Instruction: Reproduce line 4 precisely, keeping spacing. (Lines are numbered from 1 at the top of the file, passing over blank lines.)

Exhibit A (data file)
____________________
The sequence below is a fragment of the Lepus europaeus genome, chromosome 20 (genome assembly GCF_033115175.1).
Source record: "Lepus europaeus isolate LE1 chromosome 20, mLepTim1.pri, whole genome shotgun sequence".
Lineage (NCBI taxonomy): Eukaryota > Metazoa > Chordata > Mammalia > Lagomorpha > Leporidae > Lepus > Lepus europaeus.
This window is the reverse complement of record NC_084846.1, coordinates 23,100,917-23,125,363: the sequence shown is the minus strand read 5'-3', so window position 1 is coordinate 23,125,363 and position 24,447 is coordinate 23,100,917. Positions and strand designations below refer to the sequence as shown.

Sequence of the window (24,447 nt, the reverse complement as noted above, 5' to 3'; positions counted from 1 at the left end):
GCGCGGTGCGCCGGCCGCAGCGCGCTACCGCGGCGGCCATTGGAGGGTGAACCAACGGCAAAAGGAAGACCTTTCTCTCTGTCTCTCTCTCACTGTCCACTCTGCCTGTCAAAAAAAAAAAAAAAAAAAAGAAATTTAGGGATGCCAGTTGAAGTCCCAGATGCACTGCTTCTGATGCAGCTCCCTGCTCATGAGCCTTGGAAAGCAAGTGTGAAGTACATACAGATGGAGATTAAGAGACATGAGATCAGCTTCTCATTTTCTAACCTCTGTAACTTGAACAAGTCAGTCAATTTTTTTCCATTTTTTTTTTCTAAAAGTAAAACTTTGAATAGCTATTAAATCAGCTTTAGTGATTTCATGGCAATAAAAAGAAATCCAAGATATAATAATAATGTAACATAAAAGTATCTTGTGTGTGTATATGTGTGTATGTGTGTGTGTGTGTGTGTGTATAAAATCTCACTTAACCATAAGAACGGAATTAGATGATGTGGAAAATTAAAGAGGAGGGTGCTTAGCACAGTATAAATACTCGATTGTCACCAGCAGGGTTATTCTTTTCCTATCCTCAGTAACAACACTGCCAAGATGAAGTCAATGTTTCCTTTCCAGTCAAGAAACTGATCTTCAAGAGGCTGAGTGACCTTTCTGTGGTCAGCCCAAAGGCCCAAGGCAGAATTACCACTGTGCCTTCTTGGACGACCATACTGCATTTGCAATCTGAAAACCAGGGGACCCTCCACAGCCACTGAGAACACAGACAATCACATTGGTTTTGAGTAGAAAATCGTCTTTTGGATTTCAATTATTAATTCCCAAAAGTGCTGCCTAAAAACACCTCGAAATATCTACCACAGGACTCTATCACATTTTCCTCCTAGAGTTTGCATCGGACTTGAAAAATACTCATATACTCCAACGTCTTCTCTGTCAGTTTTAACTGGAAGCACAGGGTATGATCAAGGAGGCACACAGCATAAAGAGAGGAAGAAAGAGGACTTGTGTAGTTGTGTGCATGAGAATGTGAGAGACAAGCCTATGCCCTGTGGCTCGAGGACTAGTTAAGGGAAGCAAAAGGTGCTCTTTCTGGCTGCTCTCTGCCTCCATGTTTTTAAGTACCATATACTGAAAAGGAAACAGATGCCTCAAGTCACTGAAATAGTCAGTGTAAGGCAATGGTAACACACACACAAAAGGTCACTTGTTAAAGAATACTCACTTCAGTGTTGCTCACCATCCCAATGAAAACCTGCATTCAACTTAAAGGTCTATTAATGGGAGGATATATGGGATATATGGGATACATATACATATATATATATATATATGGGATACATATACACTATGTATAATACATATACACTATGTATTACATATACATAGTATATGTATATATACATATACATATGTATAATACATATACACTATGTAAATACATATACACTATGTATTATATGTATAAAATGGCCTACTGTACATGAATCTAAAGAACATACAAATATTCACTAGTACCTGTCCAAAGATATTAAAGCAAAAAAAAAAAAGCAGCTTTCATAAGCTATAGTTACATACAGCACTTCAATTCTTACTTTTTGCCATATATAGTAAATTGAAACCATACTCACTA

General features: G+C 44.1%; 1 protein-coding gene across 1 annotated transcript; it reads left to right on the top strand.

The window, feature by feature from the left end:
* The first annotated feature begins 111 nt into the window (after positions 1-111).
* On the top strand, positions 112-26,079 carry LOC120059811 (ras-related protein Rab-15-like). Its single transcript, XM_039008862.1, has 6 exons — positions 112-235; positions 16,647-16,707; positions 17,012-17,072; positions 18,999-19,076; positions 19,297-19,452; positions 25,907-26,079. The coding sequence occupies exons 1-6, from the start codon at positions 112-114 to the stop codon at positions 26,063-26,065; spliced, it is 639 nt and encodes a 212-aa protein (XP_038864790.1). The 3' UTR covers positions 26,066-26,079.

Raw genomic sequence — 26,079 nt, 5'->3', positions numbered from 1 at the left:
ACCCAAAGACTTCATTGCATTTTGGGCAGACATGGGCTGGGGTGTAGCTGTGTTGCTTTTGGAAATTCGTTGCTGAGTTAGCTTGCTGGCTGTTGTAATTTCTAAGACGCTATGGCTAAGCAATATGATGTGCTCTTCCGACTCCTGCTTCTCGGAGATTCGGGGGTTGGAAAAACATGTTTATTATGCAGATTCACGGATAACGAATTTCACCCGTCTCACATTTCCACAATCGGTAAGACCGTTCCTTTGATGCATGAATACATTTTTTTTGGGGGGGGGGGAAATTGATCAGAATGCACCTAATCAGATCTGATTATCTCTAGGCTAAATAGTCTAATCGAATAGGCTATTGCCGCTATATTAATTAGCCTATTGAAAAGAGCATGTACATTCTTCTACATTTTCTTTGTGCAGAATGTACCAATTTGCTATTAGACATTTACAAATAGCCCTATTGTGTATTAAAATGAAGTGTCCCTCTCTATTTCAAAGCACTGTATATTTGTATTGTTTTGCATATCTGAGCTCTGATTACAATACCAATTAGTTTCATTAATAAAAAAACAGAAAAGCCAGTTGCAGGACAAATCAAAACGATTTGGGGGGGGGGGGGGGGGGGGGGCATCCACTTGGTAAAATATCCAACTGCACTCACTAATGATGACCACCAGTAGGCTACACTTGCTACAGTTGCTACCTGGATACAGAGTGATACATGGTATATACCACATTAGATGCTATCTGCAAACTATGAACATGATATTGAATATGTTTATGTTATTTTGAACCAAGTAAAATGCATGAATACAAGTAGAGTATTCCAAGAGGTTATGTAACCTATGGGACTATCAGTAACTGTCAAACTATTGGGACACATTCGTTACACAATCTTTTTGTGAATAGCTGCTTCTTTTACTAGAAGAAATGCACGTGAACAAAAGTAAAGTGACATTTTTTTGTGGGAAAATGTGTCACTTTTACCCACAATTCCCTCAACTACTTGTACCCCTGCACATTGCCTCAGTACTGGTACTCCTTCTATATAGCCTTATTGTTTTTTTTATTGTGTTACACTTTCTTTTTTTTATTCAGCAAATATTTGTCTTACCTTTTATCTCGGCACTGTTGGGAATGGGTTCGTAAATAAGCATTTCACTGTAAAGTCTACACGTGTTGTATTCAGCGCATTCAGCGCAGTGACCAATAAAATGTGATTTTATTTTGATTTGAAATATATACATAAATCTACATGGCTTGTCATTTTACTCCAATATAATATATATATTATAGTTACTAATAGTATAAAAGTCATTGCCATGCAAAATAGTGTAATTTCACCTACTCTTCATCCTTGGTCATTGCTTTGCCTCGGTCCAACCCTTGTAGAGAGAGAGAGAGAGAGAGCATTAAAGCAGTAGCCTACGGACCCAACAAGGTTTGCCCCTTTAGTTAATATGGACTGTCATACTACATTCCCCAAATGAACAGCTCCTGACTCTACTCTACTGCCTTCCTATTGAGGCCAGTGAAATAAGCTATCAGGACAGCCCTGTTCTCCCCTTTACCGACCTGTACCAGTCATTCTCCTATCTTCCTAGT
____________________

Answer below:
This window is the reverse complement of record NC_084846.1, coordinates 23,100,917-23,125,363: the sequence shown is the minus strand read 5'-3', so window position 1 is coordinate 23,125,363 and position 24,447 is coordinate 23,100,917. Positions and strand designations below refer to the sequence as shown.